NEW BRAUNFELS - New Braunfels Police Chief Tom Wibert likened the crowds of tubers on the Comal River at peak times to "the Normandy Invasion" and said he'd like to see a river that is "less of an MTV environment and more of a family environment."
Wibert and Fire Chief John Robinson reported to New Braunfels City Council on Monday about tubing conditions on the Comal River in what Wibert termed "a strange season."
The strangeness has included the first closing of the river to tubers since 2004; two drownings at a riverside tree, now cut down, from which a rope swing popular with tubers hung; and an officer allegedly being choked unconscious at riverside by an inebriated off-duty U.S. Marine.
Wibert said the problems include too many people, alcohol-fueled bad behavior, and slow flows extending tubing trips from two to four hours.
"On a four-hour float, a lot more alcohol is consumed than on a two-hour float," Wibert said. "Alcohol is the fuel driving the issues we're having."
Drunken, passed-out tubers have to be awakened to prevent them from floating past the Last Tubers Exit, he said.
"The level of intoxication is way too high. Bad language and rowdiness is way too high. We've had to resort to Tasers and pepper spray in making arrests. It's not a family environment. It's like an R-rated movie where you can't change the channel."
He said the sheer numbers of tubers make law enforcement very difficult, and present safety issues for river officers and other city employees. City Manager Mike Morrison said the river was closed on Saturday because "we did not want our officers dealing with tubers after dark."
Laundry list of issues
The chief ran through a litany of other problems he's seen during the first weeks of the tourist season, in which low flows on the Guadalupe River are driving tubers to the Comal's comparatively more abundant flows.
Those other problems include:
• Traffic and parking. "People just park anywhere they feel like parking," Wibert said. "Traffic and parking is a huge issue."
• Litter. He said river police and park rangers are "literally wading in beer cans" and hundreds of floating plastic cups.
• Noise. "There are some people who think the song they're listening to is the song everybody, including the people living in houses on the shore, wants to hear," the chief said.
Wibert estimated peak crowds on the river as high as 15,000. River Manager Nathan Pence, however, said he thought that estimate was only about 40 percent of the actual peak totals.
"We get to the point where you literally cannot see the water. It's just people shore to shore," Wibert said. "It doesn't stop for hours and hours. It looks like the Normandy Invasion."
On Memorial Day, he said, authorities determined the conditions were unsafe and discussed closing the river and making people get out. But the prospect of thousands of drunken, angry tubers emerging from the river and into the city's neighborhoods made them abandon that plan.
Instead, it was decided to control crowds by limiting access to the river via the Gateway to the Comal at Prince Solms Park until space became available on the river.
"In 20 minutes, 3,000 people were waiting in line," he said.
Wibert said officers have been helping tubers out of the river at the Last Tubers' Exit to prevent "crowds of intoxicated people from gathering. We've been using a bullhorn at the waterline to let people know what to do."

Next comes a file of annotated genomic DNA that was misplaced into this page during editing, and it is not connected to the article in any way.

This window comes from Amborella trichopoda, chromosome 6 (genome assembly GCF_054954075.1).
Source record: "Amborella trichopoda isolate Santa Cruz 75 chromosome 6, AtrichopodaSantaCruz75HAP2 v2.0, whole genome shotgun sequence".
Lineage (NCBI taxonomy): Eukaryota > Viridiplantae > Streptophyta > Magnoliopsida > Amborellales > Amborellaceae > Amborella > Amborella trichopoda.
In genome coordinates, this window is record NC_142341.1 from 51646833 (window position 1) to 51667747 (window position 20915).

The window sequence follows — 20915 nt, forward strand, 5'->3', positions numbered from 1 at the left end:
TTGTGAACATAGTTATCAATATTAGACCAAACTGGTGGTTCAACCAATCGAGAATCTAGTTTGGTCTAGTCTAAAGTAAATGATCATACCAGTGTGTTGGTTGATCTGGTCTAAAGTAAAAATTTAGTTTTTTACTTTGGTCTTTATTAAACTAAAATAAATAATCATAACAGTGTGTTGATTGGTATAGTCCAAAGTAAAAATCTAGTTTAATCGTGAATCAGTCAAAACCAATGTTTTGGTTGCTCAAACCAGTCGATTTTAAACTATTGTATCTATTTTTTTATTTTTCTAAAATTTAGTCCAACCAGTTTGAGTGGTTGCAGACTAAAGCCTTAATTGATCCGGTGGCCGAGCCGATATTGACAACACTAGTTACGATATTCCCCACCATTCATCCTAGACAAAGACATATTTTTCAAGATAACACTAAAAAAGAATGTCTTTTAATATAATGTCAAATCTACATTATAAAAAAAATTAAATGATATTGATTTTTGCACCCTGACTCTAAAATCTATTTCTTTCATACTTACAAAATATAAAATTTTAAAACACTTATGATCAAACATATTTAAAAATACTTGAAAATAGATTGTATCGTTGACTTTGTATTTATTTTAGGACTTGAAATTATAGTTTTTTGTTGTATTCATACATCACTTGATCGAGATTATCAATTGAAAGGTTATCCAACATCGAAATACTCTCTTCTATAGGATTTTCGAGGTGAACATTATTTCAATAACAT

Officers are carrying cutters to snip the lines that tubers use to tie together the tubes of their party's members. Sometimes 10 or 15 tubes are tied together, he said, causing tube jams. Outfitters have been asked not to supply string or line to tubers.
By the numbers
As far as citations, Wibert said 944 have been written this year - for jumping from bridges, littering, minor in possession, noise, parking, other violations - compared to only 693 all of last year.
The police department has had to increase staffing so much that it's spent about $65,000 in overtime that isn't in the budget.
Officers are also stained by the workload, which requires them to work most Saturdays all summer long in a hot, hostile environment "of unappreciative, intoxicated people," Wibert said.
Robinson said 30 percent or more of his department's calls are "directly river related." The situation, he said, is affecting his department's overtime budget and "is very close to affecting our ability to do our regular business. It's been very difficult and challenging."
What can be done?
Asked by Mayor Pro Tem Mark Goodner for a recommendation on what to do, Wibert answered: "We've spent the last few weeks working on safety issues, things that we need to do right now to make the river safe and to make it run smoother. But I think the problem is more than a law enforcement problem. This is a community problem."
Wibert suggested decisions on what to do be made by a committee of community members, business people and government officials.
"We should work towards making a plan so that next year, we're all in agreement and can put something into action," the chief said.
Asked by Councilor Steven Digges what he'd do if he had one wish, Wibert said he'd like to find a way to correct the tubers' behavior and create a manageable number of tubers "so we can have a family river on weekends."
Council decided an ad-hoc committee of citizens would be formed to start working out a plan.
Mayor Gale Pospisil said she would not let the issue slip away.
"I'm not going to let that happen," she pledged. "I'm not going to let this get kicked down the road."